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Arizona republican. [volume] (Phoenix, Ariz.) 1890-1930, April 13, 1914, Image 8

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PAGE EIGHT
THE ARIZONA REPUBLICAN, MONDAY MORNING, APRIL 13, 1914
Elks
Theatre
SATURDAY, SUNDAY, MONDAY
April 11-12-13.
with
Two and ne-haIf-Hour Show.
Prices
15c, 25c, 35c, 50c
Each night doors open at 7:45.
Curtain 8:30.
Seats Now on Sale,
at Empress Theater. "
M. Ellingson. & Sons
Dealers in Hay and Grain,
Seed Grain, Seed Oats,
Feed Oats, Rolled Barley,
Alfalfa Seed. Grain Bags,
etc.
TEMPE
fij i,"in"w"fy'ii-ii." - 1-1 ri-i --,, . 1.
If you have a Perfection, Revonec,
Florence Automatic or a Peerless
oil stove, I have the oil that Is
guaranteed and recommended by
the manufacturers.
PHOENIX OIL CO.
ENGLISH KITCHEN
RESTAURANT
SHORT ORDERS
Open Day and Night
"5DEWILI MUSIC CO.
Established in 1381
??4 West Washington St.
INSTRUMENTS REPAIRED
Pisino Ri-buiit and Reftnished
PRESCRIPTION WORK la a ape
clxlt) with uk that place oar
More a CIhjmi
EVERYBODY'S DRUG TOl
Mesa, Arizona
AUT0H081LE TIME TABLE
GLOBE-PHOENIX STAGE
Quicker and cheaper than train
f'uro. Globe, 15; 25 round trip
Leaves daily at 8:30 a. m.; arrives
Roosevelt 2 p. m.; Globe and Miami,
4:30 p. m. Passengers collected
from any part of the city. Tickets
at Adams and Ford Hotels and
Bhaw's Smoke House. W. A. HILL,
Prop.. 28 N. Second Ave.
TOM & SING'S
AMERICAN KITCHEN
Regular Meals, 35 Ceutd
Short Orders" All Night.
26 North Center, Phoenix
Fruit Trees
Gt your order In now. The beat
atmk ever shipped to Arizona.
T. M. MELVILLE NURSERIES
Phoenix and Chandler
polk St. Alabama St
Phone 184.
Is on It, or -hat it Is done by
one of thi firms below who
are entltl-d to use U.
ARIZONA REPUBLICAN
ARIZONA GAZETTE
ARIZONA STATE PRE
MESA TRIBUNE
R. A. WATKIN8
THE QUALITY PRE
(Sltmxl)
WHEN YOU HAVE ANY I
DONE. SEE THAT THI I
Lah Committee
wmmmmmmmmf
-i.Ln.n.r.ruxarinnjLrLruLftAn.n.n.rin'- i" " - - " - "
"njuuuj-'j'JuTrmrinrrrwirfrrri "'
TEMPE
Hone B. Qriffen, agent (or
Tempo, wll care for news, sub
scriptions and advertising In the
Tempe department. Office with
A. Nlelson & Co.
EASTER OBSERVED
IN CITY OF TEMPE
Churches Present Special Programs
and Attendance Is Good,
Easter Sunday was generally ob
spsVed.in Tempe yesterday and the
churches recorded extra large attend
ances. The services at each were ap
propriate to the occasion and Easter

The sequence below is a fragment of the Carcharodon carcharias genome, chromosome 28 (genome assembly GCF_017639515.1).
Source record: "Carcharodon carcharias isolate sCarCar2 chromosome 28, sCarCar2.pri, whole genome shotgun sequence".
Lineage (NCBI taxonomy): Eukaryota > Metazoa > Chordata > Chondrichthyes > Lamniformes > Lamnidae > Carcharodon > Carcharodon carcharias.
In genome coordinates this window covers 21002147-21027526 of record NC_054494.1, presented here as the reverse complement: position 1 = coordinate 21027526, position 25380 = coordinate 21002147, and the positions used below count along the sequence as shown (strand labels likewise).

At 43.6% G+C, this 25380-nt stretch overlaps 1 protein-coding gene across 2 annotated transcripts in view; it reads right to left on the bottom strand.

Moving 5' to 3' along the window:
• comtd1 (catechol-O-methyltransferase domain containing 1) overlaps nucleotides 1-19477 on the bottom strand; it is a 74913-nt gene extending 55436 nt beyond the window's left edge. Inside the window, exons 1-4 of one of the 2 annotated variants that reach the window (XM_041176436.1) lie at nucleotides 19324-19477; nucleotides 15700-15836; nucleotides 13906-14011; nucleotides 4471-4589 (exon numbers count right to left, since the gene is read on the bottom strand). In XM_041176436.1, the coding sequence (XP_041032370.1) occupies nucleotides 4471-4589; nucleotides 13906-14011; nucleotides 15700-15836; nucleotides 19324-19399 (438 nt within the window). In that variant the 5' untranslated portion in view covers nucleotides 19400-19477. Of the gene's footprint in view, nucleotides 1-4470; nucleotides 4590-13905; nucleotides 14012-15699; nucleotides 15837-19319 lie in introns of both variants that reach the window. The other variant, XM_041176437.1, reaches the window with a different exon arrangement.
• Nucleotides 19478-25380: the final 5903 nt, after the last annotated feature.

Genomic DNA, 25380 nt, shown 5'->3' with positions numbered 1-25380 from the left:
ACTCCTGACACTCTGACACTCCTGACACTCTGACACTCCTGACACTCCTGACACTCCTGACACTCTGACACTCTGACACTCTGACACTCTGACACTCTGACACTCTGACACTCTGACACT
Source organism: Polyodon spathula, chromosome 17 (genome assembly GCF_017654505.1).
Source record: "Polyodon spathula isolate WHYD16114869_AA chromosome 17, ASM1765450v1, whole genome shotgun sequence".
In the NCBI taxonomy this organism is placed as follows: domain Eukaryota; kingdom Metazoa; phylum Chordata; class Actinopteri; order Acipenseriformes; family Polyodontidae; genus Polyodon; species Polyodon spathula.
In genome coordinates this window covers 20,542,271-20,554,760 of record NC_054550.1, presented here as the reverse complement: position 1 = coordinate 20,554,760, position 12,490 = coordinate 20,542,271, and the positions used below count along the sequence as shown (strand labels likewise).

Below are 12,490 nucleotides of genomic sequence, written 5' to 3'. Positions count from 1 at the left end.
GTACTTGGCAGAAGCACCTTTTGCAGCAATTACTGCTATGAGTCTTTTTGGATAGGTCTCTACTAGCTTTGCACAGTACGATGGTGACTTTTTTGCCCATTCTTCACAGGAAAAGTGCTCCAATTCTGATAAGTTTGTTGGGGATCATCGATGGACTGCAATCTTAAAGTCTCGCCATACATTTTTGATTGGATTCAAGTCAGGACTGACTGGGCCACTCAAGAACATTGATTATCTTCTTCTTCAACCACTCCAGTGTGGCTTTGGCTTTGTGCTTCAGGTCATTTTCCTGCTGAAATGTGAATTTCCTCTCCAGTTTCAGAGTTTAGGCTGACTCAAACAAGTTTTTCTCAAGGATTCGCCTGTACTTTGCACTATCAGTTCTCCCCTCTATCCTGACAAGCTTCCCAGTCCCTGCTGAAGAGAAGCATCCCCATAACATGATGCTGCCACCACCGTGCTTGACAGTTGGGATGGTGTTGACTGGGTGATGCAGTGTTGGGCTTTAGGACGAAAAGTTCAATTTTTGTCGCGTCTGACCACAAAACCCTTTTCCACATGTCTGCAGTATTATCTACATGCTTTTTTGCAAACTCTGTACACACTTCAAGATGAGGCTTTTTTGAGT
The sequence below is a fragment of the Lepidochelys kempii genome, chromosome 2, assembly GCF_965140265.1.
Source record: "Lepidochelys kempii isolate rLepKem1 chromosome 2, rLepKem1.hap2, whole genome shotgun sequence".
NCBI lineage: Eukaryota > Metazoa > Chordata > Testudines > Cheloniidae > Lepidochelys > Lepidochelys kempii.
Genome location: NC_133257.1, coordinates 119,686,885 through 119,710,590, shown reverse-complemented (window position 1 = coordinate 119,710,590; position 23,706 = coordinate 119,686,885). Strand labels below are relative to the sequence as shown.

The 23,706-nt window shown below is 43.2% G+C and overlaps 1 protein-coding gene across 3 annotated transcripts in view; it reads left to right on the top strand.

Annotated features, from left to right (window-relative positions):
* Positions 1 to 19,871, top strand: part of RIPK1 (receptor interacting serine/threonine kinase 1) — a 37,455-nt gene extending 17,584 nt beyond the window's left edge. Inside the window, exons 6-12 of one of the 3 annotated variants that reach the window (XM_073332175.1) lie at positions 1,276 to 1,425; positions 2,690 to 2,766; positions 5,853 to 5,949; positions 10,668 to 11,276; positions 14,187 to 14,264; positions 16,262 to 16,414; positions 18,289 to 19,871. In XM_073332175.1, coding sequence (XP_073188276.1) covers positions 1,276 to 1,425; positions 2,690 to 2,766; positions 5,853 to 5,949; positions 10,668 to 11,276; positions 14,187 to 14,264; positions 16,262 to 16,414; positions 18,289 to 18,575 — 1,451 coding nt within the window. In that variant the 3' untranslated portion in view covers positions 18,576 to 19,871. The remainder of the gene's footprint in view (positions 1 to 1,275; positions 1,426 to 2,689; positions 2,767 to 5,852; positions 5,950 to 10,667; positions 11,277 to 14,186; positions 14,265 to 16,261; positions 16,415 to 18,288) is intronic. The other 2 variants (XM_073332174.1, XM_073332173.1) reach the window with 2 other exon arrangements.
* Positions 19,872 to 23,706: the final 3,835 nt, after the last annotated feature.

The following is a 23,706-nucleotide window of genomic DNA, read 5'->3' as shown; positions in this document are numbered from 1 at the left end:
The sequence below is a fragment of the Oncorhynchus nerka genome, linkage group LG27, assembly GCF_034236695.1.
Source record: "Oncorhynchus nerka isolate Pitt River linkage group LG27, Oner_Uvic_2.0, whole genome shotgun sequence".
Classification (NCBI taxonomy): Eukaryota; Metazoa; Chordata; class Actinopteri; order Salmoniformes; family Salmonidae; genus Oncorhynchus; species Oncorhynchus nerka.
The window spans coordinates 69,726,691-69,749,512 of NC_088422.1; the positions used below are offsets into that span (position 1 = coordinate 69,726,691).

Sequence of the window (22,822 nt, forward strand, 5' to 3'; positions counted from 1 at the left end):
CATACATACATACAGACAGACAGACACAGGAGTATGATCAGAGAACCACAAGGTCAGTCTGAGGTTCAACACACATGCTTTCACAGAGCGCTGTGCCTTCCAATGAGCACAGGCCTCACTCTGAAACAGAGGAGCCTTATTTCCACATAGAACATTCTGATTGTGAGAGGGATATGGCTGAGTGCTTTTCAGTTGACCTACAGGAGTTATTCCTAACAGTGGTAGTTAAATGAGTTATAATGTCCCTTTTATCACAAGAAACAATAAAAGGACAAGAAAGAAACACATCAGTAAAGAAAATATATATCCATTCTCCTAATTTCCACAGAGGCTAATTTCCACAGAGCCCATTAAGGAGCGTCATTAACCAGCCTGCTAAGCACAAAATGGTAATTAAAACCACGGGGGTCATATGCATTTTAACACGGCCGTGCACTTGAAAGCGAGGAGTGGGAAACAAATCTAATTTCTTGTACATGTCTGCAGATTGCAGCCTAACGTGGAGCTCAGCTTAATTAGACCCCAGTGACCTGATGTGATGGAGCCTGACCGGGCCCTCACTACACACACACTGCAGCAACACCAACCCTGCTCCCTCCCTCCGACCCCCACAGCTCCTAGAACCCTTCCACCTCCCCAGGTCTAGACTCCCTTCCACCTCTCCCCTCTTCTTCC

tide pass with joy to all.' Special
features were prepared at the Con
gregational church, consisting of a
splendid song service in connection
with the sermon by the pastor, Rev.
". II. Dains. The evening program
consisted of a service rendered by the
Sunday school.
At the Methodist church also song
service was a leading feature of the
morning and especially of the evening
gathering. The anthems by the choir
and solos add much to both services.
' The Christian church likewise was
in line with a good strong address
by the pastor, - Rev. William Dunlap,
and the choir assisted with music.
The feature of the service was the
instrumental as well as the vocal
selections.
At the Baptist church Rev. J. B.
Coxey officiated, presenting an ap
propriate service to his congregation.
Here also the music was a special
feature at both evening and morning
services.
The attendance at the various
Easter services was exceptionally
large. .
DIED IN KANSAS
Word was received here the latter
part of last week to the effect that
May C'ummings. formerly of Tempe.
had passed away at her home in
Hutchinson, Kansas, death coming on
Tuesday. The sad news was re
ceived by relatives of the deceased.
May Cummings was the eldest child
of Ben Cummings, for many years a
resident and business man of Tempe.
He removed from here to his old
home state, and owing to the health
of the daughter again returned to
Arizona last winter. He remained in
Tempe the last time for about three
or four months, when it became ap
parent that death was not far dis
tant. The return trip proved a diffi
cult one and Wth came to the
daughter on the tflird day after her
home arrival.
The deceased is a granddaughter of
Jerry Cummings,' a well known Tem
pe man, and was a native of Tempe.
She lived here until about twelve
vears of age, when the parents left
for Kansas. She had just reached
her twenty-first birthday when she
passed to the beyond. Death was clue
to tuberculosis.
SOME CROWD .
ProbaGly the largest crowd ever
assembled in the small village of
Guadalupe gathered there , Saturday
night to witness the Easter services
of the Taqui Indians. People from
Phoenix, Glendale, Mesa and Tempe,
in conveyances ranging from horse
back '.o the largest of automobiles,